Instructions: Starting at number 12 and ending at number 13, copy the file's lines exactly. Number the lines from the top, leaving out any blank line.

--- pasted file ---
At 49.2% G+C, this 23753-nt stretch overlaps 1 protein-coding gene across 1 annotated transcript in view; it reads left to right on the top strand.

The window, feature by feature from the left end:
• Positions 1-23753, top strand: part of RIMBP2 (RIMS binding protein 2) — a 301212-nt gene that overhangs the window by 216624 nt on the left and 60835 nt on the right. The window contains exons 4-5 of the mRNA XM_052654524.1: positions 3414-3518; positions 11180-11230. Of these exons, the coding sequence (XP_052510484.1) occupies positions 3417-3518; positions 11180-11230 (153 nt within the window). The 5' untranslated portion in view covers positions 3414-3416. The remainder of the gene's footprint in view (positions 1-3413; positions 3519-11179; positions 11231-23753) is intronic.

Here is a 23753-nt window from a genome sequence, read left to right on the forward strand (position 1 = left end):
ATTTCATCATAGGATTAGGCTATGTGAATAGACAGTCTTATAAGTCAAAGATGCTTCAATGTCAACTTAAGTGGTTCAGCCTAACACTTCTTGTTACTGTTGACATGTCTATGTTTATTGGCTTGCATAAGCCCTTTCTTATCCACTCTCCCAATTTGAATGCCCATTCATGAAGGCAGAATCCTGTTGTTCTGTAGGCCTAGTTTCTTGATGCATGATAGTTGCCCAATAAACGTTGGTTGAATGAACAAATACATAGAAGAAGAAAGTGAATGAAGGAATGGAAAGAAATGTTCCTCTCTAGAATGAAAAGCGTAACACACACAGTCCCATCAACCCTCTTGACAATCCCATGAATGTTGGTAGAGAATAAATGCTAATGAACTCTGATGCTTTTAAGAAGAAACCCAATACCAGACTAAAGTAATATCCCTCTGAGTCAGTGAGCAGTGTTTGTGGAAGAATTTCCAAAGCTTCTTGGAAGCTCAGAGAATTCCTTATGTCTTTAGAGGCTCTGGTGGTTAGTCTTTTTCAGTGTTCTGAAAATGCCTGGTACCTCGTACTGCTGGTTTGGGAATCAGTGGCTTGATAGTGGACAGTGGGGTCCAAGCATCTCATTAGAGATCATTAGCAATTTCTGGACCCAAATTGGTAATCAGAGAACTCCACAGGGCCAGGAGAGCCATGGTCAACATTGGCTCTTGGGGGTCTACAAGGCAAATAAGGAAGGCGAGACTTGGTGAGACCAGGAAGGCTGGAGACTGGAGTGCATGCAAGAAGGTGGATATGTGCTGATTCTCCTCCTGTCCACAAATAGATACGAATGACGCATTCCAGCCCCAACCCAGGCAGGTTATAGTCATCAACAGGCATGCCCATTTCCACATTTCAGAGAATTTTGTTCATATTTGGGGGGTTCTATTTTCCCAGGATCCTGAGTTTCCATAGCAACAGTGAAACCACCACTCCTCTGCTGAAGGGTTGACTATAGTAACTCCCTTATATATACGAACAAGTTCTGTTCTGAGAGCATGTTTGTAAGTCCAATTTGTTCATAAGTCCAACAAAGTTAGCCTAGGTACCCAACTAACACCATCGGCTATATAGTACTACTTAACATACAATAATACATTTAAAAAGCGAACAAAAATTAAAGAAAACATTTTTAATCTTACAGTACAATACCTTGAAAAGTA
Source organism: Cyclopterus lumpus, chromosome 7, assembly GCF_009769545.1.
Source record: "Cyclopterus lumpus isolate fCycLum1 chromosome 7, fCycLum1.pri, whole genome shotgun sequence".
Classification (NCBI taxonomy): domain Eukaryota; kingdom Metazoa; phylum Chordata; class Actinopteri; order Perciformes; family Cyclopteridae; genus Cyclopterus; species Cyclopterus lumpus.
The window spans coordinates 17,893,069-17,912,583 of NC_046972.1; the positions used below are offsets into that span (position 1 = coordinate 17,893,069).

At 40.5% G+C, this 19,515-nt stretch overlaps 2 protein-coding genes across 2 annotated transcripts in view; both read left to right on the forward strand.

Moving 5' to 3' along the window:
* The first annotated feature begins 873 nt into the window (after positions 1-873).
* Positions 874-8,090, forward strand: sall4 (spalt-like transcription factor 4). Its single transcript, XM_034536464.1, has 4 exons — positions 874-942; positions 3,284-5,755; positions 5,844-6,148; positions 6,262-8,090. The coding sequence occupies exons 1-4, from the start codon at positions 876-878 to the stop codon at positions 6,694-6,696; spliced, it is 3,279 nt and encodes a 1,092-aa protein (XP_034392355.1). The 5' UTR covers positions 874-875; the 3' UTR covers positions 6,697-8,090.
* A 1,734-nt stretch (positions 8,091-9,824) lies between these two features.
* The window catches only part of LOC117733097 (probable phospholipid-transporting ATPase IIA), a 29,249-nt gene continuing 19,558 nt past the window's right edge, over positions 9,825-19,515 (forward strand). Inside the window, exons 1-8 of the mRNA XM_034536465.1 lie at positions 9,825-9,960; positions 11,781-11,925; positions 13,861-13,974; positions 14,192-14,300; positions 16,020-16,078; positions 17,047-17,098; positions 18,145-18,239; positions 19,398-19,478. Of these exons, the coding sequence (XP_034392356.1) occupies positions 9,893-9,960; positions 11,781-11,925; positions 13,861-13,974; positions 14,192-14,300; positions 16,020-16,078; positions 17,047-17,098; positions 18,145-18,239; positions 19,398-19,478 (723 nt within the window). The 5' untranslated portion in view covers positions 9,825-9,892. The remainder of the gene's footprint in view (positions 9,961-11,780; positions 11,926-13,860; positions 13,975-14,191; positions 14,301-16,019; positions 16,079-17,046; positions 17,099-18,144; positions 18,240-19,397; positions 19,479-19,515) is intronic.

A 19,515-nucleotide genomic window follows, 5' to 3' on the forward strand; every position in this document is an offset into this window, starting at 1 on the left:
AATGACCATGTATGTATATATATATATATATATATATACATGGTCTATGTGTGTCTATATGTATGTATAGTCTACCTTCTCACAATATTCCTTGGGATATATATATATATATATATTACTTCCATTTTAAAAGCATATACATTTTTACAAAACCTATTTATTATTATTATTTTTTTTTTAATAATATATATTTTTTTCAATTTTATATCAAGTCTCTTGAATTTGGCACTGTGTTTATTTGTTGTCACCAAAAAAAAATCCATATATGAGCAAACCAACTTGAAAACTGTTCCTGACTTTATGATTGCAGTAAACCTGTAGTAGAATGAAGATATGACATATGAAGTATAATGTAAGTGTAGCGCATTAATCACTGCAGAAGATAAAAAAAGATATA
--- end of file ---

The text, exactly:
* The first annotated feature begins 873 nt into the window (after positions 1-873).
* Positions 874-8,090, forward strand: sall4 (spalt-like transcription factor 4). Its single transcript, XM_034536464.1, has 4 exons — positions 874-942; positions 3,284-5,755; positions 5,844-6,148; positions 6,262-8,090. The coding sequence occupies exons 1-4, from the start codon at positions 876-878 to the stop codon at positions 6,694-6,696; spliced, it is 3,279 nt and encodes a 1,092-aa protein (XP_034392355.1). The 5' UTR covers positions 874-875; the 3' UTR covers positions 6,697-8,090.